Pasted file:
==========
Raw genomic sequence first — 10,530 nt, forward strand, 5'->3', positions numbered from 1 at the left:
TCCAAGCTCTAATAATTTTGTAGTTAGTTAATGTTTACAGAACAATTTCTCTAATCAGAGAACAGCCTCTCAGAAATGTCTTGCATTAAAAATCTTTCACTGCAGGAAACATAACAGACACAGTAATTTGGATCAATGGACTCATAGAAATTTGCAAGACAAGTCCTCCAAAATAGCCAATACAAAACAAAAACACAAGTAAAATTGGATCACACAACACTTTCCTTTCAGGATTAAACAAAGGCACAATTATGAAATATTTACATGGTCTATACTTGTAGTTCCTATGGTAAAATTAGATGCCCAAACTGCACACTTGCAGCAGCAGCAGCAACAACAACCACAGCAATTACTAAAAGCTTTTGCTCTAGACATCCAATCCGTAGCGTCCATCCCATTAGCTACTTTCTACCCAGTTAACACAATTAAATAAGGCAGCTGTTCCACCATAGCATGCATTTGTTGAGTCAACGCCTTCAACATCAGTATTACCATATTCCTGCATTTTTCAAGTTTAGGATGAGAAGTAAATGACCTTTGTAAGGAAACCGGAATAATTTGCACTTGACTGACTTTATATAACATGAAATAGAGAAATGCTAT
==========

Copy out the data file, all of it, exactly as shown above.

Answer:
Raw genomic sequence first — 10,530 nt, forward strand, 5'->3', positions numbered from 1 at the left:
TCCAAGCTCTAATAATTTTGTAGTTAGTTAATGTTTACAGAACAATTTCTCTAATCAGAGAACAGCCTCTCAGAAATGTCTTGCATTAAAAATCTTTCACTGCAGGAAACATAACAGACACAGTAATTTGGATCAATGGACTCATAGAAATTTGCAAGACAAGTCCTCCAAAATAGCCAATACAAAACAAAAACACAAGTAAAATTGGATCACACAACACTTTCCTTTCAGGATTAAACAAAGGCACAATTATGAAATATTTACATGGTCTATACTTGTAGTTCCTATGGTAAAATTAGATGCCCAAACTGCACACTTGCAGCAGCAGCAGCAACAACAACCACAGCAATTACTAAAAGCTTTTGCTCTAGACATCCAATCCGTAGCGTCCATCCCATTAGCTACTTTCTACCCAGTTAACACAATTAAATAAGGCAGCTGTTCCACCATAGCATGCATTTGTTGAGTCAACGCCTTCAACATCAGTATTACCATATTCCTGCATTTTTCAAGTTTAGGATGAGAAGTAAATGACCTTTGTAAGGAAACCGGAATAATTTGCACTTGACTGACTTTATATAACATGAAATAGAGAAATGCTAT